What’s leaving and what’s new to dining at UTA, Boba tea in the UC

The sun hits the south side of Vandergriff Hall in the College Park District on Aug. 15. Two new businesses are expected to open in the area. Student feedback led the university to pursue bringing Pie Five back to the district.

It’s a new semester, and that means new food and retail options on campus. Here is an update on some of the new businesses opening their doors and some of the ones leaving.

College Park District

A new franchise has been identified for Pie Five Pizza Co. but has not signed an agreement, University Center director David Albart said. The agreement is set to be signed Wednesday and the hope is for the restaurant to be reopened in early October.

Student feedback led the university to pursue bringing Pie Five back to College Park District after the restaurant closed unexpectedly in February.

“We hear almost on a daily basis how much they appreciated [Pie Five],” Albart said. “That’s really why we focused so heavily on that particular brand.”

Other potential franchises approached UTA initially but did not end up making an agreement. The franchise owns other Pie Five locations, and Albart is confident that UTA’s location will reopen soon after the agreement is finalized.

Construction is underway on the new Wells Fargo location in the College Park District and will wrap up by mid-November, Albart said.

The bank had a location in the University Center but closed after its lease ended last year, according to a previous Shorthorn article.

The vegan Mexican restaurant Down to Earth has left its shared space with Bombay Chopstix, according to a post on the company’s social media. The restaurant will continue to operate as a food truck in the Metroplex.

A new leasing office for Park7 Group will be moving in the same spot where the Liv+ Arlington leasing office used to be. It will be a short-term lease and should begin around mid-September, Albart said.

The university reached out to Tex-Mex restaurants to move into the spot where Texadelphia was previously located, but none of them moved forward, Albart said.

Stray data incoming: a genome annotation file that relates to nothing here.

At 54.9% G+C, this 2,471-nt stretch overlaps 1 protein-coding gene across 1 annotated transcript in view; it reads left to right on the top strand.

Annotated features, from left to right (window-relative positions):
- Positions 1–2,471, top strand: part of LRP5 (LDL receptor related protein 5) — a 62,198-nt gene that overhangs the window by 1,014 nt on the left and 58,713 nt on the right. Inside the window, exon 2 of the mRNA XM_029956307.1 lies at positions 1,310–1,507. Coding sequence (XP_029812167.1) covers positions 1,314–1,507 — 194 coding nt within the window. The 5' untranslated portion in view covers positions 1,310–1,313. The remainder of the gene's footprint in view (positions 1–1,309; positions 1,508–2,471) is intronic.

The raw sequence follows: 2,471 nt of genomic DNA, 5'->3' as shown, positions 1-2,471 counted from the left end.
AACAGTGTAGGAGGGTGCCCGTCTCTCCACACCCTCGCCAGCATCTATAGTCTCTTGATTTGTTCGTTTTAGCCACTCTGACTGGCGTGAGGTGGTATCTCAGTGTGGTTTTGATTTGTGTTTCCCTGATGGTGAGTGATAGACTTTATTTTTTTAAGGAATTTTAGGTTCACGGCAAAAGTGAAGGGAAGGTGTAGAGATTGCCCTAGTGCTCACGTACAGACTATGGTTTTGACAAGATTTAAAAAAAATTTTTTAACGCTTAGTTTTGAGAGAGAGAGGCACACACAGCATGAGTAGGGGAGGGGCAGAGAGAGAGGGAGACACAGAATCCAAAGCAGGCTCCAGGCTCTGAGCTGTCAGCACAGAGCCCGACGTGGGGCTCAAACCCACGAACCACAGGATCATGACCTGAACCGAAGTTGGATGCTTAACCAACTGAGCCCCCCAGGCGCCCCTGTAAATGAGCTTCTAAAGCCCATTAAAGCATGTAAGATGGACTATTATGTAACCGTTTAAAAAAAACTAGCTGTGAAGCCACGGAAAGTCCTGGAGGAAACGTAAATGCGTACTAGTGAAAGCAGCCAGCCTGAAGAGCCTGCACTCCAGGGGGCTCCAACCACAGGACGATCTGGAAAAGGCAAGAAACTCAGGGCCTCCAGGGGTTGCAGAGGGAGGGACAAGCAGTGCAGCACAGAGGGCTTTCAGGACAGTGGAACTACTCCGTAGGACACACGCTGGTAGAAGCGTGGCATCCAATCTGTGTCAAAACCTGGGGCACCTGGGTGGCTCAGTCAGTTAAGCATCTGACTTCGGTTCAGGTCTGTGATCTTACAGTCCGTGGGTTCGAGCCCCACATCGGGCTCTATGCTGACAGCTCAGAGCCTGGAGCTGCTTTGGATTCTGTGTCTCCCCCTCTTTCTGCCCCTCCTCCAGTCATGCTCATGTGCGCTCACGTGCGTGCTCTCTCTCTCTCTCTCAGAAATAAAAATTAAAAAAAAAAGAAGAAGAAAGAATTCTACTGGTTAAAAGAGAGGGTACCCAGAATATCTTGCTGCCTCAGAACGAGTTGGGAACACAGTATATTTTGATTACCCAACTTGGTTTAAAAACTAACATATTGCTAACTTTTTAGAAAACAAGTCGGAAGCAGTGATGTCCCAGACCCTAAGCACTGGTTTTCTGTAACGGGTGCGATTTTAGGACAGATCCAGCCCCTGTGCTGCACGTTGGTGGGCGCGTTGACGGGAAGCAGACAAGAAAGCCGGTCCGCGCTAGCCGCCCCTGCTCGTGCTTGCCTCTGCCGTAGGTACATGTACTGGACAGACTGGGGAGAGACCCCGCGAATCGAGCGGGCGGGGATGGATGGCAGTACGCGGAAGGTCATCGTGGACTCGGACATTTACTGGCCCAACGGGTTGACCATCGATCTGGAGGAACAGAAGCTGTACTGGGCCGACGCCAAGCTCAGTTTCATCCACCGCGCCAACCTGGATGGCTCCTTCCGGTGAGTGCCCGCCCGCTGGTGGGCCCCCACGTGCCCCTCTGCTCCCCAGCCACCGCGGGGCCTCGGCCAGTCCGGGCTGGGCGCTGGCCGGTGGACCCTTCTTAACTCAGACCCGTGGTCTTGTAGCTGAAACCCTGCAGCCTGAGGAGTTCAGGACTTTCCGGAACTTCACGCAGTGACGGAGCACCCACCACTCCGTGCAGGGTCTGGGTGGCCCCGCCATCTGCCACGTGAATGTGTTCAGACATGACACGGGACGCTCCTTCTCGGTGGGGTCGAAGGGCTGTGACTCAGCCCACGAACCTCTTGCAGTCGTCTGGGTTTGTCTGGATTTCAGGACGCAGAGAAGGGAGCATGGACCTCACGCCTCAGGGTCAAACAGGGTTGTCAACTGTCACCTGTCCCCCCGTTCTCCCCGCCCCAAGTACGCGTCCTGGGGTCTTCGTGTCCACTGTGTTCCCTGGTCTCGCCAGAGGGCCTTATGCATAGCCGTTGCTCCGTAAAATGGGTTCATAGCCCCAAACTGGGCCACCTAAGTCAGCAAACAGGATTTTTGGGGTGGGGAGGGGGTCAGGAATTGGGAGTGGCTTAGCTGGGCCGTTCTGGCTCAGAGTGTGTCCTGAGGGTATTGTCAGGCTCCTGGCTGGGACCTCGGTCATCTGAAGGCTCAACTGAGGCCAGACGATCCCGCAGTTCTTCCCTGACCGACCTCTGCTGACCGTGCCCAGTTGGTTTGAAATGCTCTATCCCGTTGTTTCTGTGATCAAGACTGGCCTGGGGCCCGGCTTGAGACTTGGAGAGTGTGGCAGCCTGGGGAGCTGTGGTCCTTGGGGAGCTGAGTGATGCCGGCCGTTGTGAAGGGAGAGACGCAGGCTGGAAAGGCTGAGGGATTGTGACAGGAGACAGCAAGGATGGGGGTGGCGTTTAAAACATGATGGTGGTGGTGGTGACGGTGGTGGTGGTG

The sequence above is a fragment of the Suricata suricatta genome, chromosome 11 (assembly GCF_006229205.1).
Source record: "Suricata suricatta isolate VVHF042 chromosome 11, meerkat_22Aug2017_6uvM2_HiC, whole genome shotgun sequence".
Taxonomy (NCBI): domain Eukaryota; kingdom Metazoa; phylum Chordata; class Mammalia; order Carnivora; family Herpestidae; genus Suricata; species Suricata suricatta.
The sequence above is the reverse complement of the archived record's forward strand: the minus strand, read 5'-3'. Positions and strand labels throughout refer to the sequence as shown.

In February, President Vistasp Karbhari quote-tweeted the wing bar, Pluckers, asking the company to consider opening a UTA location and called on UTA students to do the same with their favorite brands.

Albart said his office reached out to these brands, including Pluckers and Whataburger, based on the interest expressed by students but they have not resulted in any deals.

“There are some still out there that we’re still working on, others that have come back and said ‘Hey, right now we’re not interested,’” he said.

University Center

Subway was closed for the summer while final renovations were being completed, Albart said. It had temporarily opened in the spring to meet student demand.

A second line has been added to help with wait times, Albart said. The restaurant begins its regular hours Wednesday.

A boba tea shop named Teaco is coming to the UC, said Stephanie Edgett, contract management assistant director. It will be housed in the UC Plaza where the Short Line has been located.

The location is expected to open in early September and offer a variety of boba tea and smoothies. Minor construction should start soon, Edgett said.

New vegan options are coming to campus as well.

The Market in the UC will begin sharing vegan restaurant Krishna Lunch menu items in August, Edgett said. The offerings will be offered in other select Market locations on campus as well.

The Connection Café was under renovations for most of the summer but has reopened for the fall, Albart said. Renovations included new flooring and new kitchen equipment.

The Commons

Burger 817 will be taking the place of Mediterranean restaurant Za’tar this semester, Albart said. Burgers, chicken strips, veggie burgers and salads will be offered at the location.

Za’tar was underperforming, so UTA Dining decided to test run a burger option in the spring, Albart said. The burgers outsold all the other menu options, leading to the decision to replace Za’tar with a burger restaurant.

“The students spoke with their buying power,” he said.



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